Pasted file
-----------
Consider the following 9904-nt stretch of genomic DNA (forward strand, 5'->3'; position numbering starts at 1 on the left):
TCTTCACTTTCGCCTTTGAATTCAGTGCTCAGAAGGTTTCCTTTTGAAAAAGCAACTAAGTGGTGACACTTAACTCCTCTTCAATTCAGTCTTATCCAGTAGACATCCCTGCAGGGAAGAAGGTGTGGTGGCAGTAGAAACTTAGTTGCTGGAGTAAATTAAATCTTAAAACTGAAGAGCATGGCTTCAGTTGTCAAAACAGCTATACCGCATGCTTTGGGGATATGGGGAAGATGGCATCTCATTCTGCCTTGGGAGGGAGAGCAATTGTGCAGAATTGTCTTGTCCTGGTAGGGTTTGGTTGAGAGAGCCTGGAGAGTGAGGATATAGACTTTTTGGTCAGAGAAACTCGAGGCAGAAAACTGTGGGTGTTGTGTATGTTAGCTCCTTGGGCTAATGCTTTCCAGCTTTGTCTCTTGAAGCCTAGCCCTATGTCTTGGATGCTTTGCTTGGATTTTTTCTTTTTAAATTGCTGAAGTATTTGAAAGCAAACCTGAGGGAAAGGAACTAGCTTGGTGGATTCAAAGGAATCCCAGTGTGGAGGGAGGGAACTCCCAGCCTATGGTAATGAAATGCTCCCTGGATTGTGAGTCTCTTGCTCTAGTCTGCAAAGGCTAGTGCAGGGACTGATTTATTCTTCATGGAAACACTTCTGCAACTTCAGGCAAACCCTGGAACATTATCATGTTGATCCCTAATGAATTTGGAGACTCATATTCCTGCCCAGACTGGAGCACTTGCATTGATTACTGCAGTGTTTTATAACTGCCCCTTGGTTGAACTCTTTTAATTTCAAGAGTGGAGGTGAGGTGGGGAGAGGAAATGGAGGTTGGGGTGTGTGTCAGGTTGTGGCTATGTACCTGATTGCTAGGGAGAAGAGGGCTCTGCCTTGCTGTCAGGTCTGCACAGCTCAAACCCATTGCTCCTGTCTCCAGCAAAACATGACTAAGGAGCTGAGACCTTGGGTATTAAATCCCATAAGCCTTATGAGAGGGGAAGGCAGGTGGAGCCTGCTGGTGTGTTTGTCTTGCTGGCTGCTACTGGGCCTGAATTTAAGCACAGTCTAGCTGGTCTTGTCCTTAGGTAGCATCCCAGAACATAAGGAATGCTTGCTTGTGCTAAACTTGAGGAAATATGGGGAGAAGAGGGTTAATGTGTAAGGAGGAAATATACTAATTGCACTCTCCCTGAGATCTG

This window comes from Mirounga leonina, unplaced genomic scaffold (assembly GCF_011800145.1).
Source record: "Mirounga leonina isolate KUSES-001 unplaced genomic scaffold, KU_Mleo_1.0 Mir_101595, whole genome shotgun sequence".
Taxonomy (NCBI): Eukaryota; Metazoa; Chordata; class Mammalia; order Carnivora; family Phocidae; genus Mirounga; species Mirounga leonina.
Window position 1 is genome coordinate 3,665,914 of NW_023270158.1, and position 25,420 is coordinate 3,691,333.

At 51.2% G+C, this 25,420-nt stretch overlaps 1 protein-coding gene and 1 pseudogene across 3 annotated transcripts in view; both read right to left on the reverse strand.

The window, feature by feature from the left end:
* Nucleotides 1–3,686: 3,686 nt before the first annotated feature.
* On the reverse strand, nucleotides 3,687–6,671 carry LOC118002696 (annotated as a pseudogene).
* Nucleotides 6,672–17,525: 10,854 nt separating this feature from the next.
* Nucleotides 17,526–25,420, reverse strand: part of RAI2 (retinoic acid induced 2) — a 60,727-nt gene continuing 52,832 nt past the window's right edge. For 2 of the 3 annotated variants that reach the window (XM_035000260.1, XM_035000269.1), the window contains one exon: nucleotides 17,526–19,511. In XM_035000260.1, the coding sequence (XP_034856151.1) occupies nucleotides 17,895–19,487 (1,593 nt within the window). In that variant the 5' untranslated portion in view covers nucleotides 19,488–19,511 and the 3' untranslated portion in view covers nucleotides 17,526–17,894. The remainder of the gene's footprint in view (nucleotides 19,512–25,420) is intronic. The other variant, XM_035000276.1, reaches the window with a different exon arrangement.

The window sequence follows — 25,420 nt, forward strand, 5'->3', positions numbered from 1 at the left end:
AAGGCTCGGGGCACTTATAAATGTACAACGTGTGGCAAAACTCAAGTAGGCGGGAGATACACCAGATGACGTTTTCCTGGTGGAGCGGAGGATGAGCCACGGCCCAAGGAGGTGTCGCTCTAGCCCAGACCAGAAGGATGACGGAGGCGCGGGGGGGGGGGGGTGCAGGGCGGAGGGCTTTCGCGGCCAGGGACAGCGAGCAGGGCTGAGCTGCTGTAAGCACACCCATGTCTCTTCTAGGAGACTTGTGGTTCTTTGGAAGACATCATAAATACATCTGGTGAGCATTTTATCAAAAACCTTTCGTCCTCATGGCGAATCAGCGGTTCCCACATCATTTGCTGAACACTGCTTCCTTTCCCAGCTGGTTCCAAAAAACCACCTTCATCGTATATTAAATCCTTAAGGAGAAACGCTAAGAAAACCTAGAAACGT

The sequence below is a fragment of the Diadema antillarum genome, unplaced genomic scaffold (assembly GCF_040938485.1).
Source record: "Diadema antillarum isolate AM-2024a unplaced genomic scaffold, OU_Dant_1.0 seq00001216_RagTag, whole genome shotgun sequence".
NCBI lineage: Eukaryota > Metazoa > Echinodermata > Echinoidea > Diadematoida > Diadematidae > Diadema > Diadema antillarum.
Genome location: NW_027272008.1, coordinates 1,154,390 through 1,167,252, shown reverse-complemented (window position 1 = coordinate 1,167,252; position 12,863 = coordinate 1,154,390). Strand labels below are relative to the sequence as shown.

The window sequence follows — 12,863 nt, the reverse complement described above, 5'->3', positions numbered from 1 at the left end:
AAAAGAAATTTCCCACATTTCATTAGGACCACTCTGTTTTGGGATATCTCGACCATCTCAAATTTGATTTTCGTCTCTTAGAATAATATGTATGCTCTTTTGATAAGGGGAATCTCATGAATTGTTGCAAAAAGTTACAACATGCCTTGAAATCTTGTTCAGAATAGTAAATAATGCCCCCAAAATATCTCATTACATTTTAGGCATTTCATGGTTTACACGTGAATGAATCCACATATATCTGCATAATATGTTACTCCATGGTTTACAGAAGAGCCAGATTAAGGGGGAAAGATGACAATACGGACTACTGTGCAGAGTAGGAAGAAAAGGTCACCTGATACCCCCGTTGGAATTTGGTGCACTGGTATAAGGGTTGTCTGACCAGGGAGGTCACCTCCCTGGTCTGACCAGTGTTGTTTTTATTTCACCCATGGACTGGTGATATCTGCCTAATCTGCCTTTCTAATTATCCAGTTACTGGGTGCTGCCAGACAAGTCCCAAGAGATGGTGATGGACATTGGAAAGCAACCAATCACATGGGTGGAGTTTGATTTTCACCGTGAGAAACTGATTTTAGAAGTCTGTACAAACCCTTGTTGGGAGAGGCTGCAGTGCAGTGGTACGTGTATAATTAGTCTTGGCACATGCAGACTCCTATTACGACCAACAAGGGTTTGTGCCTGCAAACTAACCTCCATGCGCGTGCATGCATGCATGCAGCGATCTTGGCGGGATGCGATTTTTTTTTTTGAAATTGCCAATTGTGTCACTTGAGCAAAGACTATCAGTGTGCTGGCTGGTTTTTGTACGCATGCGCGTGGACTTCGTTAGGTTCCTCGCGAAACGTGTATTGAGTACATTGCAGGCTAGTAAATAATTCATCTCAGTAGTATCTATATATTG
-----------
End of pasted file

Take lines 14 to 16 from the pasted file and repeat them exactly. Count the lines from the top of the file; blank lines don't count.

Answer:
AAGGCTCGGGGCACTTATAAATGTACAACGTGTGGCAAAACTCAAGTAGGCGGGAGATACACCAGATGACGTTTTCCTGGTGGAGCGGAGGATGAGCCACGGCCCAAGGAGGTGTCGCTCTAGCCCAGACCAGAAGGATGACGGAGGCGCGGGGGGGGGGGGGTGCAGGGCGGAGGGCTTTCGCGGCCAGGGACAGCGAGCAGGGCTGAGCTGCTGTAAGCACACCCATGTCTCTTCTAGGAGACTTGTGGTTCTTTGGAAGACATCATAAATACATCTGGTGAGCATTTTATCAAAAACCTTTCGTCCTCATGGCGAATCAGCGGTTCCCACATCATTTGCTGAACACTGCTTCCTTTCCCAGCTGGTTCCAAAAAACCACCTTCATCGTATATTAAATCCTTAAGGAGAAACGCTAAGAAAACCTAGAAACGT

The sequence below is a fragment of the Diadema antillarum genome, unplaced genomic scaffold (assembly GCF_040938485.1).
Source record: "Diadema antillarum isolate AM-2024a unplaced genomic scaffold, OU_Dant_1.0 seq00001216_RagTag, whole genome shotgun sequence".